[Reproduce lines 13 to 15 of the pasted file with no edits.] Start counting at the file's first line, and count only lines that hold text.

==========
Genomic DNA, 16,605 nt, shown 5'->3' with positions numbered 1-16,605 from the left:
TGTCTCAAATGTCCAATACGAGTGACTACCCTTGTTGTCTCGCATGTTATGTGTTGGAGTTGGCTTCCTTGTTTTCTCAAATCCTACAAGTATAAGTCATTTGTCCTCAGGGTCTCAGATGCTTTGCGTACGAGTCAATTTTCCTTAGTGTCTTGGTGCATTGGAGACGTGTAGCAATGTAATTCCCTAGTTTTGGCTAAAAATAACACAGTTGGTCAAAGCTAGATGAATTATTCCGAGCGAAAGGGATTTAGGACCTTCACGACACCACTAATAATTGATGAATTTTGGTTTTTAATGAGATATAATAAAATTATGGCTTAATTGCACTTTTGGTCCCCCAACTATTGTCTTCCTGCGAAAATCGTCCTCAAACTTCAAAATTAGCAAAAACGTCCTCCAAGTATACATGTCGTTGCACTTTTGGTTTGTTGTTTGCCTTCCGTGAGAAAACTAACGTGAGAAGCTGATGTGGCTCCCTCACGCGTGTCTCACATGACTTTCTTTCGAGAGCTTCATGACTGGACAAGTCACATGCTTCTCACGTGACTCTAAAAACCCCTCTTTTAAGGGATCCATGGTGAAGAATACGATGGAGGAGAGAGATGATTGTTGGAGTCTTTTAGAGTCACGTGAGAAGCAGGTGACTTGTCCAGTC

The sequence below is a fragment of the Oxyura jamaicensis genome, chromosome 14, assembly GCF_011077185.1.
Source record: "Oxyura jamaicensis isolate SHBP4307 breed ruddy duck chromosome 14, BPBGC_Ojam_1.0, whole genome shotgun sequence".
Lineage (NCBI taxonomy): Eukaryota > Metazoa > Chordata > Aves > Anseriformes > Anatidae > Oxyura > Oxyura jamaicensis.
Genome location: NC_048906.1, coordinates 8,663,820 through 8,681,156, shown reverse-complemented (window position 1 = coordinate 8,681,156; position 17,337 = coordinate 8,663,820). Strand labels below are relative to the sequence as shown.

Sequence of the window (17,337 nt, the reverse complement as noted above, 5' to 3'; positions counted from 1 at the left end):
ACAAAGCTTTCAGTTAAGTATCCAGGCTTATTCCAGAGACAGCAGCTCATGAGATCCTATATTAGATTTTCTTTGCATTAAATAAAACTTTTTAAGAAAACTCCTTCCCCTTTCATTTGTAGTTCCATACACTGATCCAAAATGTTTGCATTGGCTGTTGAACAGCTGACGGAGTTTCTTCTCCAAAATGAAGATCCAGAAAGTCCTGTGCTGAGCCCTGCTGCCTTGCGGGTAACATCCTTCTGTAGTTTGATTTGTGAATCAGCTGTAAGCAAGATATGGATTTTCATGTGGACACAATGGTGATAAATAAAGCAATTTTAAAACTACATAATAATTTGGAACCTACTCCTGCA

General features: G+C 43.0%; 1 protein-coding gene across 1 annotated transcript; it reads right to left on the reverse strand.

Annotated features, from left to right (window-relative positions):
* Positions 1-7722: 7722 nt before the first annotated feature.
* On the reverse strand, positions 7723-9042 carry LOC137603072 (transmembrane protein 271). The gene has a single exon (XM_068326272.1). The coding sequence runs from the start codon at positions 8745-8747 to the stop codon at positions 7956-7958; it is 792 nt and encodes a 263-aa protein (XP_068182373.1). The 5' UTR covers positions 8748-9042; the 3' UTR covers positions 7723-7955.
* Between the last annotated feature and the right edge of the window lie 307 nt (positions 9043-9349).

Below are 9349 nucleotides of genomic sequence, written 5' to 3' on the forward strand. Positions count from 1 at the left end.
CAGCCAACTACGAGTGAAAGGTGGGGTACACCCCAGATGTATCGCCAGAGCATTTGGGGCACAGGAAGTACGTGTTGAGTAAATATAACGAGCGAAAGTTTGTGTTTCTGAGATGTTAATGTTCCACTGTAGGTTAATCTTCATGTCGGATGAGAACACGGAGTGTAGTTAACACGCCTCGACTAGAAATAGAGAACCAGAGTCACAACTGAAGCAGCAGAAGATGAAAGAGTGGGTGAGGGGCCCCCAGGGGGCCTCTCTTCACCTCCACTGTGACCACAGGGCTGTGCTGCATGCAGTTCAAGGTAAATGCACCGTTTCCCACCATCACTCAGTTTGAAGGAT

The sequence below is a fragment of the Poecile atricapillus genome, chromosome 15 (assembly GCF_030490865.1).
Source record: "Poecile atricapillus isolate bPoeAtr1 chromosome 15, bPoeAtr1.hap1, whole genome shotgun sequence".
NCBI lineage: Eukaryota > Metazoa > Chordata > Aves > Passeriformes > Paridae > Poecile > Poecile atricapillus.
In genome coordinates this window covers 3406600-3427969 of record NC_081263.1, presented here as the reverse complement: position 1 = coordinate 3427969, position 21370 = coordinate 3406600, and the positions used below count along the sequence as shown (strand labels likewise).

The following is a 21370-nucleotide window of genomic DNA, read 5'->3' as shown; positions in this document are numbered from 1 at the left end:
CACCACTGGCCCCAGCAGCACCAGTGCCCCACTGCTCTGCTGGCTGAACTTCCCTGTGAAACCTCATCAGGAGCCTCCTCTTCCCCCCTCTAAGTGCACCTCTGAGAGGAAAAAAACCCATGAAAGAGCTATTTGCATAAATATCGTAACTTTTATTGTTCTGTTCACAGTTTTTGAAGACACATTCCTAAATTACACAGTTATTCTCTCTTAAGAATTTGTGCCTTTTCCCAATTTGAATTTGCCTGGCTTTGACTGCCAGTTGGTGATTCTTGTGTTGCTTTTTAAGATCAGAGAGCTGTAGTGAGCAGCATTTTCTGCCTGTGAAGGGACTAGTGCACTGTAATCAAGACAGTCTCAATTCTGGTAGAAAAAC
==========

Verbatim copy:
* Between the last annotated feature and the right edge of the window lie 307 nt (positions 9043-9349).

Below are 9349 nucleotides of genomic sequence, written 5' to 3' on the forward strand. Positions count from 1 at the left end.
CAGCCAACTACGAGTGAAAGGTGGGGTACACCCCAGATGTATCGCCAGAGCATTTGGGGCACAGGAAGTACGTGTTGAGTAAATATAACGAGCGAAAGTTTGTGTTTCTGAGATGTTAATGTTCCACTGTAGGTTAATCTTCATGTCGGATGAGAACACGGAGTGTAGTTAACACGCCTCGACTAGAAATAGAGAACCAGAGTCACAACTGAAGCAGCAGAAGATGAAAGAGTGGGTGAGGGGCCCCCAGGGGGCCTCTCTTCACCTCCACTGTGACCACAGGGCTGTGCTGCATGCAGTTCAAGGTAAATGCACCGTTTCCCACCATCACTCAGTTTGAAGGAT